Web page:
The Three Kings of Music Video Unveil Their Weapons of Choice


Catching up with the late-20th-century truism that pop promos are the closest mass culture gets to poetry, Palm Pictures’ overdue Directors Label series—the first ever auteur-driven video anthologies—kicks off with Spike Jonze, Michel Gondry, and Chris Cunningham, the three men responsible for some of the most copied music videos of the past decade, as well as the least reproducible. Often bracketed together as paragons of Macworld coolness (and in opposition to ex-vid hacks McG and Tarsem), the three share little artistic common ground (though Jonze and Gondry have a Charlie Kaufman connection) and each has over the years nurtured a distinctive cult of personality: Jonze the L.A. skatepunk surrealist, Gondry the Francopop optical illusionist, Cunningham the London techno art-terrorist.


Designed for maximum wonderment, predicated on fractal patterns and mathematical series, Gondry’s videos are labor-intensive and never afraid to belabor a concept. His “Like a Rolling Stone” clip for the Stones is credited with inventing freeze-and-pan bullet-time, and he has a knack for physics- and metaphysics-defying technical trickery (a looped Paris saunter with proliferating Kylies mimics the concentric trance-pop of “Come Into My World”). But his work is most endearing—and perversely magical—when it dispenses with sleight of hand and emphasizes primitive, manual process, i.e., when the persistence of vision is less relevant than a vision of persistence. “Let Forever Be” (for the Chemical Brothers) replicates the kaleidoscope cheese of ’80s video reverb effects in real time (an even more counterintuitive exercise than constructing Lego likenesses of the White Stripes); the Stripes’ “The Hardest Button to Button” dovetails Gondry’s cartoonist and drummer backgrounds into a live-action flipbook animation powered by Meg White’s bass drum stomps.

Tellingly, the interview profile I’ve Been 12 Forever meanders often into stoner dream theory. Gondry’s at his best when he commits to the beauty of a gimmick (the split-screen palindrome for Cibo Matto’s “Sugar Water”); when he ransacks REM sleep for material, the results veer toward sylvan whimsy, as in his overrated Björk videos. A notable exception: “Bachelorette” ‘s Russian-doll nest of self-writing autobiographies, a conceit worthy of Charlie Kaufman.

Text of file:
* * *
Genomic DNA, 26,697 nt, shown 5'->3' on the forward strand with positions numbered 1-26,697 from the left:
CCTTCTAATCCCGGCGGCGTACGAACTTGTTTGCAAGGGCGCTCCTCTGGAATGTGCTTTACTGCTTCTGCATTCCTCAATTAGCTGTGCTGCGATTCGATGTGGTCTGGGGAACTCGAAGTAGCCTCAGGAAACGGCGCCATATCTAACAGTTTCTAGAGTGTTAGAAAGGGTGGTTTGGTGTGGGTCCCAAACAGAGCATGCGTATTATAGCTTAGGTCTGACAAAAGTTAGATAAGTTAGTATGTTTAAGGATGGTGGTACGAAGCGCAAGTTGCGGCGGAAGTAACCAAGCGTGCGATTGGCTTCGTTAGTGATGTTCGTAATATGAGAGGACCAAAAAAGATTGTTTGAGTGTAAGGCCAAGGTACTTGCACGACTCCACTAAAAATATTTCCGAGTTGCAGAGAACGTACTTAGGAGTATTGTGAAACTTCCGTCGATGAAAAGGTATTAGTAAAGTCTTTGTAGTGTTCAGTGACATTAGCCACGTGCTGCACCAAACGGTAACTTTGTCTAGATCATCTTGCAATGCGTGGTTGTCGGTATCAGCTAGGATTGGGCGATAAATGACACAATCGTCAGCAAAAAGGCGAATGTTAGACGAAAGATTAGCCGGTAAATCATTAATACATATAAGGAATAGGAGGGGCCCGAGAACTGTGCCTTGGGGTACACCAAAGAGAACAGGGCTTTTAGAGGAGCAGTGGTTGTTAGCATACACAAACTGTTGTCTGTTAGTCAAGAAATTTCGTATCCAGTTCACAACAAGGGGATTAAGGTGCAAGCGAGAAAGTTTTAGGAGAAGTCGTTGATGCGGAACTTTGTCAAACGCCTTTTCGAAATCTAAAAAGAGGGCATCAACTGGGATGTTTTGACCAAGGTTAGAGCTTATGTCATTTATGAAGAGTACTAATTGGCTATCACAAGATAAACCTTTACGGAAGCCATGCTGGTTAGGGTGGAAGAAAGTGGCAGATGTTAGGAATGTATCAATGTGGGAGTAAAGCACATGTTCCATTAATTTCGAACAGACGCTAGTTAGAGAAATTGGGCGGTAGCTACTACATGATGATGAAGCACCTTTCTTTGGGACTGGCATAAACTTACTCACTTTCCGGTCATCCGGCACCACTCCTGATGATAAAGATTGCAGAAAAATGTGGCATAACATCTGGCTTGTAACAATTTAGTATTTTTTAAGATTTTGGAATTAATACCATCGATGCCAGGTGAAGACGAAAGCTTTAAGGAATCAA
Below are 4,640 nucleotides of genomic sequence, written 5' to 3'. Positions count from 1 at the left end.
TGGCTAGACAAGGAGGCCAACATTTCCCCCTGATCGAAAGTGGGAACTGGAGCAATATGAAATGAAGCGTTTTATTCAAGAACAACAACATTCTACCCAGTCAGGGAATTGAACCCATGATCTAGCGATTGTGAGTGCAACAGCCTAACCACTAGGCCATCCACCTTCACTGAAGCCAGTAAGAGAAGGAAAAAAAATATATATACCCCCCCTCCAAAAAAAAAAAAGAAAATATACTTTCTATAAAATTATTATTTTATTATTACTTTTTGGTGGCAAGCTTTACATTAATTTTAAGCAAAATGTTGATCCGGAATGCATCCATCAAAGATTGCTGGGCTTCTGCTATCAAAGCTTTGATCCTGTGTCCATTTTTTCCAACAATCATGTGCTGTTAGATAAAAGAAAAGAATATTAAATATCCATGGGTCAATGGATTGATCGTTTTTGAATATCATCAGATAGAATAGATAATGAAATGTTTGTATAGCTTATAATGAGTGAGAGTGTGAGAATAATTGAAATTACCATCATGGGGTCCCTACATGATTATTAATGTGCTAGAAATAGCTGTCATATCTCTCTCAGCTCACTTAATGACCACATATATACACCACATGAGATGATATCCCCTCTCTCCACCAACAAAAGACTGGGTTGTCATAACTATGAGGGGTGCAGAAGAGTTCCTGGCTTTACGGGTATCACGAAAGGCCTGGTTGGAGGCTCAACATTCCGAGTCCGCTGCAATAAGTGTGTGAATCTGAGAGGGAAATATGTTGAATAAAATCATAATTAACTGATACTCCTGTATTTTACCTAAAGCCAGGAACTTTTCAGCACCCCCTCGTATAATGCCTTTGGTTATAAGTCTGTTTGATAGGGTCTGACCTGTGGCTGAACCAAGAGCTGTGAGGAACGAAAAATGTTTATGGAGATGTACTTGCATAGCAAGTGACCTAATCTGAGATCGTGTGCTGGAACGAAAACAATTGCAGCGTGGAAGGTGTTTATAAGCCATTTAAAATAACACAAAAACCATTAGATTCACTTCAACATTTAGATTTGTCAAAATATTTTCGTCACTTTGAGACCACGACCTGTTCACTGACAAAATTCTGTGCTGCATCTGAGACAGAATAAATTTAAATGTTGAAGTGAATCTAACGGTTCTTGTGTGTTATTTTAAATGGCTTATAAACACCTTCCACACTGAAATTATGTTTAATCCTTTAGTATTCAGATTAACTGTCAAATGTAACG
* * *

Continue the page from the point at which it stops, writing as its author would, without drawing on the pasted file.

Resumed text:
Of the three, Cunningham, an F/X prodigy whose CV includes Alien ooze, A.I. animatronics, and the Venice Biennale, has the most intoxicating visual style—a burnished alloy of Kubrick, Cronenberg, and Ridley Scott—not to mention an unnervingly developed taste for anatomical incorrectness that recalls Lucian Freud and installation artists Jake and Dinos Chapman. His oeuvre, a terrorizing rebuttal to the Finchery gloom of Nine Inch Nails and Prodigy clips, ratchets up abject-chic disconnect to a convulsive extreme—gorgeous slate-and-cobalt cinematography dripping with sulfurous dread. Aphex Twin’s “Come to Daddy” clip remains most notorious, for the face graft and the Munch-via-Bacon screaming creature that springs from the TV, scarier than any Ring movie, Japanese or Hollywood. Cunningham’s ability to engender genuine discomfort in the briefest durations is uncanny, perhaps unrivaled among working directors. There’s never been a more upsetting video than Leftfield’s “Afrika Shox,” in which a disheveled black man lurches through a concrete jungle as his limbs snap off and shatter like clay.